If you were deemed a habitual offender by the DMV, you should have received notification. The courts in Virginia used to declare people meeting specific criteria as habitual offenders, but the Habitual Offender Act no longer operates to label drivers in this way. In short, a person considered to be a habitual offender would technically have committed the offenses prior the second half of 1999.
If you were declared a habitual offender prior to July 1999 but never took the steps required to restore your license, be aware that the crime of driving while a license is revoked due to habitual offender status is a very serious offense. The same is true if you have no privilege to drive, because it has been revoked after a 2nd or 3rd DWI conviction.
Ask a local Virginia Traffic Defense Attorney if you qualify to petition for restoration of driving privileges by paying fines and costs.
If a driver was adjudicated habitual offender status because of convictions for failure to pay fines and/or costs (resulting from a suspension or revocation) may possibly petition for restoration of driving privileges upon the right circumstances. This is an exception to the general rule.6
It may be a felony! Furthermore, the convicted individual may face up to five years in the penitentiary. Worse yet to some, no time may be suspended, unless the act of driving was due to an apparent emergency.7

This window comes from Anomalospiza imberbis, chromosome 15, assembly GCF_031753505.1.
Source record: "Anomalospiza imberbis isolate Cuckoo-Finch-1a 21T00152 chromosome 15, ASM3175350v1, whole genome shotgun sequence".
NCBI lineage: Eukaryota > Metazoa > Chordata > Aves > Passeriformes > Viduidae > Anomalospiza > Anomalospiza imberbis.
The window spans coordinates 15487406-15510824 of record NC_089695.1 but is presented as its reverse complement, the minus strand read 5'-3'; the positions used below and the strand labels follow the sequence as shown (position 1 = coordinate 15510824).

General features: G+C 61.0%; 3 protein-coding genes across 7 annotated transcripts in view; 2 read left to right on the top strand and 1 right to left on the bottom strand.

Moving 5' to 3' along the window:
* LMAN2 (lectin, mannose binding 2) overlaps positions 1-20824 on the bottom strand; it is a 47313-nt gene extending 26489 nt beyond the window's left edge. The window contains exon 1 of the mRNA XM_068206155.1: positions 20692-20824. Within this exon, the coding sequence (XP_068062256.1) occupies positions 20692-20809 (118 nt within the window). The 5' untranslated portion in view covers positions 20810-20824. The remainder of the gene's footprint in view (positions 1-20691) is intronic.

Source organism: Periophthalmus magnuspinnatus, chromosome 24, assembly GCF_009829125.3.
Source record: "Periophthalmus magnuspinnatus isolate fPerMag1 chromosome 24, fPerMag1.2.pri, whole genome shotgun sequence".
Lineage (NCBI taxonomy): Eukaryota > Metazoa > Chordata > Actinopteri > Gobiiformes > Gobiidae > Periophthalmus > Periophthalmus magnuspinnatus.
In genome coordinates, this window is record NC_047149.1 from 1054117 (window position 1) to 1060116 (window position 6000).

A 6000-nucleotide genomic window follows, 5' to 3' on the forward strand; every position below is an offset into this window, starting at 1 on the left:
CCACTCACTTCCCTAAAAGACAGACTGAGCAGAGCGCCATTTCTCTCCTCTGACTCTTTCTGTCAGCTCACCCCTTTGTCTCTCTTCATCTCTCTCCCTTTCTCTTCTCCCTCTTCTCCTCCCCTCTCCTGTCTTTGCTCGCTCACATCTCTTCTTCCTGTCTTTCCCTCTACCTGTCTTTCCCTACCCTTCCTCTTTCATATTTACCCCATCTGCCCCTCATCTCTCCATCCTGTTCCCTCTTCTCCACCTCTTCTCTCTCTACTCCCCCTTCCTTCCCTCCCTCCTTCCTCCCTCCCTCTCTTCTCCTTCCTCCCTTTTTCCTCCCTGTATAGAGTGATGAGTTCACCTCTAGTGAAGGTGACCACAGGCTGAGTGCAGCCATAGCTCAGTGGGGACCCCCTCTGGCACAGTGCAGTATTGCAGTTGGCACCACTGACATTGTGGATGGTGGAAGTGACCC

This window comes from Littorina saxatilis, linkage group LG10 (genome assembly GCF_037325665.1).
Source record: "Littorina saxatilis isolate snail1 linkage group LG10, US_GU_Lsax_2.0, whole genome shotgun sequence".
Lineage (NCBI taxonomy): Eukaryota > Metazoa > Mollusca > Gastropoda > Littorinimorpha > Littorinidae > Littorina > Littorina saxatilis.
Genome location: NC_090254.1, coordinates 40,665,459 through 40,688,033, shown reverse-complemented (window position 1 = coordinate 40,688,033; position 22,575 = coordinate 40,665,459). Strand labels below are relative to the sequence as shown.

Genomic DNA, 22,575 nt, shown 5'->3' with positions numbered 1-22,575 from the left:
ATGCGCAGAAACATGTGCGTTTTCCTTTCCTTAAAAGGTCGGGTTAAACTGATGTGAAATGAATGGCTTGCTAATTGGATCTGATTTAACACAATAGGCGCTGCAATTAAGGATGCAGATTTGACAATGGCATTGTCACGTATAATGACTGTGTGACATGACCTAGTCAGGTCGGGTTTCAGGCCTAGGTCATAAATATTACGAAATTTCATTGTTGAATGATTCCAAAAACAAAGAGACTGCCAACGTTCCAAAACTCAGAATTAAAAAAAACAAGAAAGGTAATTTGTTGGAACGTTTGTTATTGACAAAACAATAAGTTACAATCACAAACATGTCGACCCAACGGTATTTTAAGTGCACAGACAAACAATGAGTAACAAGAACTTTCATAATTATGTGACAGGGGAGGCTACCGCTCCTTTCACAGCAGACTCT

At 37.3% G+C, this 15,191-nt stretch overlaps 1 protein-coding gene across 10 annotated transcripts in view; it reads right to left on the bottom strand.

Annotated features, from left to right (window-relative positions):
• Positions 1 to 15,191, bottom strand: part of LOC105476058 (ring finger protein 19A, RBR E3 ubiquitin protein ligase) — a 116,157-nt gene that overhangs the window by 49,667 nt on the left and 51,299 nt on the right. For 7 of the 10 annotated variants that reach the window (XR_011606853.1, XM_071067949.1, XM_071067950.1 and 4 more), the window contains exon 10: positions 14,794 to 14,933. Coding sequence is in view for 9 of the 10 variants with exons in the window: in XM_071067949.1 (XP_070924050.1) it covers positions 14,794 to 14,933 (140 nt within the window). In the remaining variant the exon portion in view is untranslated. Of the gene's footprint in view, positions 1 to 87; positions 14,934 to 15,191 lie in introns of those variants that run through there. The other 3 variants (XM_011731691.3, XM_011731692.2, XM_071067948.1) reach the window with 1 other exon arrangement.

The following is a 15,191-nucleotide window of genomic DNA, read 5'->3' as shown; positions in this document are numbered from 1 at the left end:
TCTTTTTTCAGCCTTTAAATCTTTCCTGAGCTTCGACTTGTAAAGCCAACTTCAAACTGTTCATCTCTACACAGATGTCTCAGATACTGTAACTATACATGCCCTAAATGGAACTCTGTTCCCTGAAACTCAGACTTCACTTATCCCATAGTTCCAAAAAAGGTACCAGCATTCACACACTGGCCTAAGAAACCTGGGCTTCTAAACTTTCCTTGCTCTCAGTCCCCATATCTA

If convicted of reckless driving, your license may be suspended.4
For the relevant portion of the law above to apply, the Commonwealth must prove by at least clear and reliable evidence that behavior is a threat to society.8
Reckless driving charges in Virginia are not created equal: there are differing degrees of negligence, careless driving behavior, and/or lack of attention. When a court has the ability to suspend or revoke a license in the discretionary sense, the test as to revocation or suspension is necessity for public safety, which is itself grounded on prior conduct.9
If you face a non-criminal, non-reckless speeding infraction, you could still face license suspension. In general, a driver with a clean record who is convicted of speeding (the infraction), will not face license suspension (but may face issues with car insurance); if, however, the driver has so many points so as to result in 18 DMV demerit points in a year or 24 DMV demerit points in two years, then even a speeding ticket or other moving violation (even if not considered reckless driving), can result in a Suspended License in Virginia. Ask our Virginia Suspended License attorney about the issues you should be aware if you are licensed in another state.
The Virginia Implied Consent Law11 states that an unreasonable refusal to submit to a blood test (note: this is not the same thing as a request to take a test prior to probable cause exists), and the driver has been arrested based on a suspicion of DWI or driving while intoxicated, then the refusal can result in revocation of the driver’s privilege to drive.12
Conviction of a drug possession offense – even a first offense – will result in loss of driving privileges. As already mentioned on this page, reckless driving in Virginia may also result in license suspension.